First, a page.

MILWAUKEE -- From Washington to right here in Wisconsin, people on both sides of the gun debate are calling for change after a gunman entered the Umpqua Community College in Oregon -- shooting and killed 10 people and wounding seven others. Regardless of where they stand on the issue of gun control, the debate are about who should have guns, how they can get them, and where they should be allowed.
It took about 30 minutes for a FOX6 News crew to get from an interview with the president of Wisconsin Carry, to one with the leader of Milwaukee's Organizing for Action chapter. While they're physically separated by a few miles, they're light years apart when it comes to their beliefs on gun policy.
Nik Clark says the deaths of 10 people following a mass shooting in Roseburg, Oregon are devastating. He says it's also tragic no one was able to fire back.
"The right to self-defense works. Conceal carry works. Had one person there been able to defend themselves -- you don't need every person in the room to be carrying, but if one person is carrying, those kinds of things don't happen," said Clark.
In his response, President Barack Obama attacks that philosophy.
"'We need more guns,' they'll argue. Fewer gun safety laws. Does anybody really believe that? There are scores of responsible gun owners in this country. They know that's not true," said President Obama.
In staunch agreement with the president is Paul Geenen, a volunteer with Organizing for Action. The group has rallied for mandatory background checks on all private gun sales.
"That's an issue we feel a large majority of people in Wisconsin support," said Geenen.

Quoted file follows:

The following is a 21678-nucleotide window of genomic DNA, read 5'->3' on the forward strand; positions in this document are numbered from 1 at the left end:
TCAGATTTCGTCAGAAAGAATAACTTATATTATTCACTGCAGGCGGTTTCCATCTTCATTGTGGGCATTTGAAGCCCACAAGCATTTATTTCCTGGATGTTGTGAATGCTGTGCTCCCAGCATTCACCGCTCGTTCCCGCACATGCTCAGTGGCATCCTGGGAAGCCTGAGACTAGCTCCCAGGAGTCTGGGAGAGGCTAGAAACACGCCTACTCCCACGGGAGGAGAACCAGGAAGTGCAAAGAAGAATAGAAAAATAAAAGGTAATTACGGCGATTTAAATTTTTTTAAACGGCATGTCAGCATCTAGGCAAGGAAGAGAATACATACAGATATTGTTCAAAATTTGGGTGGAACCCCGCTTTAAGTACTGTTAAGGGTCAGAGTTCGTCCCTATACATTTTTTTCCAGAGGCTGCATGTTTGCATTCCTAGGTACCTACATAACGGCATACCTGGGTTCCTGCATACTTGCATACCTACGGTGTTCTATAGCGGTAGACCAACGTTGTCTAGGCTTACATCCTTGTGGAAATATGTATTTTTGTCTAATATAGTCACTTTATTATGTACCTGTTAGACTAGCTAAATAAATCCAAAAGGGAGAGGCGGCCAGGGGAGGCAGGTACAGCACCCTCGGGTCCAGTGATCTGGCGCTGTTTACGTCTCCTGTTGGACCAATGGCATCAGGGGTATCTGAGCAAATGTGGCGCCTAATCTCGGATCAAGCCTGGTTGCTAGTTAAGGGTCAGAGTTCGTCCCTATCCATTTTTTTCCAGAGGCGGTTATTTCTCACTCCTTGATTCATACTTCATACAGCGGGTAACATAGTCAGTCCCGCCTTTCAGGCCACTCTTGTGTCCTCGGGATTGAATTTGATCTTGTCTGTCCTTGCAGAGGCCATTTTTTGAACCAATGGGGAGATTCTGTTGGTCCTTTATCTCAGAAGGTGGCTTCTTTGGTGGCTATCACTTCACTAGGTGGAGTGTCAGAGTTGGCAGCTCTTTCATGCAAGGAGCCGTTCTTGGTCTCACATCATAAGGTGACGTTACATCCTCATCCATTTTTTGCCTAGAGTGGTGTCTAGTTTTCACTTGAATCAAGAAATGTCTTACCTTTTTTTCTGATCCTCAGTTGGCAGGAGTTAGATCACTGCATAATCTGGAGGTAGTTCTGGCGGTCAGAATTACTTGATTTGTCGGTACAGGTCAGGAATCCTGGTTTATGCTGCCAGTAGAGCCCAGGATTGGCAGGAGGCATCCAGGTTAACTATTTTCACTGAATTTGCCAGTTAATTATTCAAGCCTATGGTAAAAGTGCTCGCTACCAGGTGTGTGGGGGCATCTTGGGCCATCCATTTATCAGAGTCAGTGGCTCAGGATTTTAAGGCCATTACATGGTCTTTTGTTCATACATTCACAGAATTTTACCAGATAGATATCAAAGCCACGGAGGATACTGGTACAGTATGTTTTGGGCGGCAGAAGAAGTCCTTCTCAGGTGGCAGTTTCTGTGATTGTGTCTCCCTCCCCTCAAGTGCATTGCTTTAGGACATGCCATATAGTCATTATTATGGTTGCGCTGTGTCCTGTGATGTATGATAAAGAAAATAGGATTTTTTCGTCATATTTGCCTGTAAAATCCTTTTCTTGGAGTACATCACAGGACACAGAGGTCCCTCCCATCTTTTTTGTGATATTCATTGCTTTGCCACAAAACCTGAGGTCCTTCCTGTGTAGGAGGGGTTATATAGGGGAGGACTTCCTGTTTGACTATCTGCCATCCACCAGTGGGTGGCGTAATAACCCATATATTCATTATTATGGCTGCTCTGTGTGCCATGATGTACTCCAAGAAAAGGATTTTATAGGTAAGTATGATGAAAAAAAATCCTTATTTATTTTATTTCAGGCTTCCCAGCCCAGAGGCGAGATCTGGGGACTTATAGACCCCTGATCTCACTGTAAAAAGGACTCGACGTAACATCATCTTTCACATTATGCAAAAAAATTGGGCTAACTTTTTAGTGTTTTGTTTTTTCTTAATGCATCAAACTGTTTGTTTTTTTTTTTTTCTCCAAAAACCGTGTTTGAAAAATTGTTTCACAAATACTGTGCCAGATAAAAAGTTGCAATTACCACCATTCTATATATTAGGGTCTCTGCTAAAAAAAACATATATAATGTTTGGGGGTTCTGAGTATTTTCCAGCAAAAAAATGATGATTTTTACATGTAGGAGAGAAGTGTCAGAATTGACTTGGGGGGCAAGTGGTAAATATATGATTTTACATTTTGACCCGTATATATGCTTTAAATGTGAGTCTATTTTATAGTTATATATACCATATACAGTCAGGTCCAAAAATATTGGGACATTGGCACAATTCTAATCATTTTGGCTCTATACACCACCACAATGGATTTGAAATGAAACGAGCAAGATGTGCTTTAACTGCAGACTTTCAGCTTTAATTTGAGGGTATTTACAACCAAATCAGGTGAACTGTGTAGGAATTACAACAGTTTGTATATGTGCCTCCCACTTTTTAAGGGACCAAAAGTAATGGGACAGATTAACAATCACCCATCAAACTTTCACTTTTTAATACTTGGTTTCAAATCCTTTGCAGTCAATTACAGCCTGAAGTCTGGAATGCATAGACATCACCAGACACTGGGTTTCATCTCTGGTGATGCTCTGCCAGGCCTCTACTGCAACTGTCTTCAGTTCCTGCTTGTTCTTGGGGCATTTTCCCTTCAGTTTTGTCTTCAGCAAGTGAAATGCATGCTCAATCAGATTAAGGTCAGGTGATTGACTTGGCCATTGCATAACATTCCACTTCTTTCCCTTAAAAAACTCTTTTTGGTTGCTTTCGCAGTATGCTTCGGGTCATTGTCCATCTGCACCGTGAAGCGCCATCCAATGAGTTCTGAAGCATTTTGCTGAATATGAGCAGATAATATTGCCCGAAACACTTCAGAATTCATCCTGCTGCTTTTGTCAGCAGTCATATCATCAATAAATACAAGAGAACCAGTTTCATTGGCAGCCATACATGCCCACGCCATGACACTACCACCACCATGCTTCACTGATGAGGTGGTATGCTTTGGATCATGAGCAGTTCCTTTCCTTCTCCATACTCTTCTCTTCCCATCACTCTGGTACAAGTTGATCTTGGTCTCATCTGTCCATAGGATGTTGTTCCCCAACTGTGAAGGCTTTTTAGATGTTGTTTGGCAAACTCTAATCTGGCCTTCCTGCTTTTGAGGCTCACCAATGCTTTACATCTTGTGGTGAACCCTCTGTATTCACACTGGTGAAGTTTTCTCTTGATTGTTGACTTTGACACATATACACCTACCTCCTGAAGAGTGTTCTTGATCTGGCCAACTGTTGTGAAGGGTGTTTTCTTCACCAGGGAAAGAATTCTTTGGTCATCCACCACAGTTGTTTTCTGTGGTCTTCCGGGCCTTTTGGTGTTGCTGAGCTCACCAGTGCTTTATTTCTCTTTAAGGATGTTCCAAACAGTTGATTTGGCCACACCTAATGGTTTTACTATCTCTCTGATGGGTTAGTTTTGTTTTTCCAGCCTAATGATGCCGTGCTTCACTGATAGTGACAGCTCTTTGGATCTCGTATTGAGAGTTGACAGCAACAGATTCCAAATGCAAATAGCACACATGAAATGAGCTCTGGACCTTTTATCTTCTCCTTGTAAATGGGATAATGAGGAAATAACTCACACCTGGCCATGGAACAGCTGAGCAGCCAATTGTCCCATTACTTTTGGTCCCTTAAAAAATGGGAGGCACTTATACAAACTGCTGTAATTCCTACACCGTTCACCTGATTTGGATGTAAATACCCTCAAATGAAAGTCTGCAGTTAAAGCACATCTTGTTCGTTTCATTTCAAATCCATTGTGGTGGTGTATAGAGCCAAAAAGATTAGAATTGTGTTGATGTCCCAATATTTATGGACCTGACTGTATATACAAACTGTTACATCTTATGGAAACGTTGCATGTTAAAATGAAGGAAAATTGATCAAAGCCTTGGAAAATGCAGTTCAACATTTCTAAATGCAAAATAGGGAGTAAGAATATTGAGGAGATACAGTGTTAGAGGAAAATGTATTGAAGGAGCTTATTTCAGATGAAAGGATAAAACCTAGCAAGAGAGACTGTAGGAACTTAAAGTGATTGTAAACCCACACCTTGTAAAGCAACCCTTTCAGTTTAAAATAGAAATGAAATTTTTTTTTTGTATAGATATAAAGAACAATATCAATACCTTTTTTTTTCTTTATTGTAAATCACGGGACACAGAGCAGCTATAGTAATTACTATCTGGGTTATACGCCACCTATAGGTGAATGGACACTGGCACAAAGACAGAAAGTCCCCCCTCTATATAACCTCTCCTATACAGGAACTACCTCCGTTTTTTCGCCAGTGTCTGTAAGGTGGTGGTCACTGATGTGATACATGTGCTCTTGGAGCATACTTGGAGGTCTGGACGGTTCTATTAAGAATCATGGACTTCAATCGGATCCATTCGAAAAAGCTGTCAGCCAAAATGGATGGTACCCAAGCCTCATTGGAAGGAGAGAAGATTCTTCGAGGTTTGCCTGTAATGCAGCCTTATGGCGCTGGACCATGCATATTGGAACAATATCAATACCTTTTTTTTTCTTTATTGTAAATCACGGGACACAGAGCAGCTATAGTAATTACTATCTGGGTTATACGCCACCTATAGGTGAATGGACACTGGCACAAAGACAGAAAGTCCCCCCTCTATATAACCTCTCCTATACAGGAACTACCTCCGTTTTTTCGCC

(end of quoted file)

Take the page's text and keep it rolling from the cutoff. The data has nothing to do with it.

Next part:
Universal background checks became law in Oregon in August. In the spring, Douglas County Sheriff John Hanlin testified against the then-bill.
"To expect local law enforcement to run down and do an investigation into whether or not a private individual has conducted a background check is nearly impossible," said Hanlin.
Oregon Community College Shooting
With Clark and Geenen, their proposals boil down to a sharp contrast: arming those who would do good versus disarming those who would do evil.
"The actual situations at play prove guns are the solution -- guns in the hands of law-abiding citizens," said Clark.
"Let's take the guns from the people that are doing this and solve the problem that way," said Geenen.
Geenen says his group also wants Wisconsin to reinstate a 48-hour waiting period for handgun sales. Lawmakers voted to repeal that waiting period earlier this year.
State Representative Chris Taylor (D-Madison) has since introduced a bill to restore the waiting period, however, she says she's unaware of any Republican support for the bill.